Essay: Ground Zero
February 17, 1997
Does Hollywood only see the Midwest as a place to stage disasters? Jim Fisher of the Kansas City Star looks at the string of disaster movies that have condemned Kansas City and other cities in the Heartland to apocalyptic ends.
ELIZABETH FARNSWORTH: Finally tonight our essayist, Jim Fisher of the Kansas City Star, has some thoughts on this week's TV mini-series about asteroids and the heartland.
ACTOR: What can you tell us doctor?
ACTRESS: Haley's appears to be headed toward the Midwest. If it's a land hit, no one within a 20-mile radius will survive.
JIM FISHER: Okay. As a promo for a TV disaster movie, this sort of caught the eye, but did you hear those words?
ACTRESS: Our latest numbers show an impact area somewhere in the neighborhood of Kansas City, Missouri.
JIM FISHER: Kansas City, the bull's eye, the target, ground zero. This town, bucolic, friendly, and for some terminally boring, has been doomed on a TV screen. It's history. What is it about Hollywood? Two years ago nuclear missiles incinerated us--(scene from movie)--in the "Day After." Last year it was "Twister," the tornado epic and guilt by association since the first thing newcomers here learn is to watch the Southwest sky and head for the basement when it turns black in the afternoon.
ACTRESS: Walter, don't you think we might be better off downstairs in the basement?
ACTOR: India, now look here. For 20 years I've been telling you when something will happen and when it will not happen. Now, have I ever on any significant occasion been proved wrong?
JIM FISHER: There have been other films: "Mr. & Mrs Bridge," two neurotic, repressed Kansas Citians. "Truman": Harry makes good in spite of Kansas City corruption. "Kansas City Massacre": Five shot dead at the old Union Station. "Kansas City Bomber": A paean to Roller Derby, for heaven's sakes. "Kansas City Confidence," another gangster epic.
ACTOR: I'm going to take care if a guy gets a little too smart.
JIM FISHER: And Robert Altman's recent film, "Kansas City," as big a box office bomb as the asteroid promises to be if it stays on course.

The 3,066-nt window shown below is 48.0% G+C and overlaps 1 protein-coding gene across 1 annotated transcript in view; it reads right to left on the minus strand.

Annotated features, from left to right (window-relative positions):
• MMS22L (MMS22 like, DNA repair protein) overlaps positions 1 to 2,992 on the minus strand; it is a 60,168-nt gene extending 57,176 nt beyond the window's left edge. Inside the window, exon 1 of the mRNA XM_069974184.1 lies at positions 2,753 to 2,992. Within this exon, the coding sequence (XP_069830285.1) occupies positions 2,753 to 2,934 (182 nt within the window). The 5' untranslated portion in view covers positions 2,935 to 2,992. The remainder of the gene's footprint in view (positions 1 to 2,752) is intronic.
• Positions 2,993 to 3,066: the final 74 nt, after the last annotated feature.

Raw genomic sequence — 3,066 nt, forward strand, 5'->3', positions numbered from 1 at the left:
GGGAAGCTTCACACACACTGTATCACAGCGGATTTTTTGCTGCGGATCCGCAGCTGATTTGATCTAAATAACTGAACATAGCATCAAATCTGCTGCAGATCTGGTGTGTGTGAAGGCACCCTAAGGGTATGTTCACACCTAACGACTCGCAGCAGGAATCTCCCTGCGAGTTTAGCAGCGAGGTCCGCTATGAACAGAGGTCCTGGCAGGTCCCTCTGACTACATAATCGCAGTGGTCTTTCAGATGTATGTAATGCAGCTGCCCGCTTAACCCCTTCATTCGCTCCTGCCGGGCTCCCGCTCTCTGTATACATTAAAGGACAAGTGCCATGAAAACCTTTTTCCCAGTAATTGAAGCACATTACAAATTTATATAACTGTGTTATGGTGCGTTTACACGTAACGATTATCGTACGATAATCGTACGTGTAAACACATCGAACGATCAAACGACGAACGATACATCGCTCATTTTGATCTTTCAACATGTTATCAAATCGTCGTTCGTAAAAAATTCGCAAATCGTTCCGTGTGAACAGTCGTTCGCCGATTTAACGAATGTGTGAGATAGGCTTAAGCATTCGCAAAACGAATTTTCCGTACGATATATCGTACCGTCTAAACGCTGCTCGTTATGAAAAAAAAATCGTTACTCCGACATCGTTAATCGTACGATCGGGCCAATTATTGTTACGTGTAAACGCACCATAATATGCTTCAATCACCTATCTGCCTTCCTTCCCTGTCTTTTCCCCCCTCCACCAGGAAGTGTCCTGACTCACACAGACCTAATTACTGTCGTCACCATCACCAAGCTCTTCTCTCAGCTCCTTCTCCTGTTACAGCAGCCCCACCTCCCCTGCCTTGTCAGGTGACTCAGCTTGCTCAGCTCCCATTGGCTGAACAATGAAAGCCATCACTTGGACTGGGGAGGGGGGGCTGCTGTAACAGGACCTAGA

ACTOR: I was just taking her hand to help her out of a car, and I knew it. It was like magic.
JIM FISHER: Something screwy. Nobody ever does small gentle films out here like "Sleepless in Seattle" or "Diner." The Midwest gets "Bonnie and Clyde."
ACTOR: Welcome back to Kansas, buddy, the heart of America, the land of wheat, corn, bibles, and natural gas.
JIM FISHER: And in "Cold Blood." What is it? Are screenwriters transplanted Midwesterners, still angry about being made to buck hay bales as kids and trying to impress their New York and L.A. colleagues, so they destroy sundry parts of the old home place. Or is it that marketing geniuses figure that most consumers live on either coast and shouldn't be made to feel bad? So they blow up that boring part of the country they occasionally have to fly over to get to places where things are really happening, you know, simple demographics.
Maybe, though, it's something more. Maybe Kansas City is getting a little, well, tacky, common enough here in February, winter, bare trees, gray skies, grime from snow and salt, chuck holes, and recently these. Drive into town these days, and Kansas City is starting to look a little like Las Vegas, and come dusk, along the Missouri River, the new Riverboat casinos--actually structures built in muddy moats--light up the evening sky. Jobs, tax revenues, packed parking lots. Of course, we all know who will be the winners ultimately--the tables, the slot machines, the house. It ain't Las Vegas, not quite yet. But say this for the casinos: Kansas City's stodgy, cow town image, that easy mark for Hollywood, is changing.
The 90's have come to the heartland. But, hey, it's no big deal. There will always be another television movie to take our minds off it. Why, you could make one about the river boats, say a Missouri hayseed figuring out a system, breaking the casino bank, saving the farm, getting the girl, losing the girl, become homeless, contracting some awful disease. Nah, that plot's probably way too complicated for Hollywood. Better a two-part movie on successive nights, suspense, a modicum of science, looming devastation, romance, better an asteroid. I'm Jim Fisher.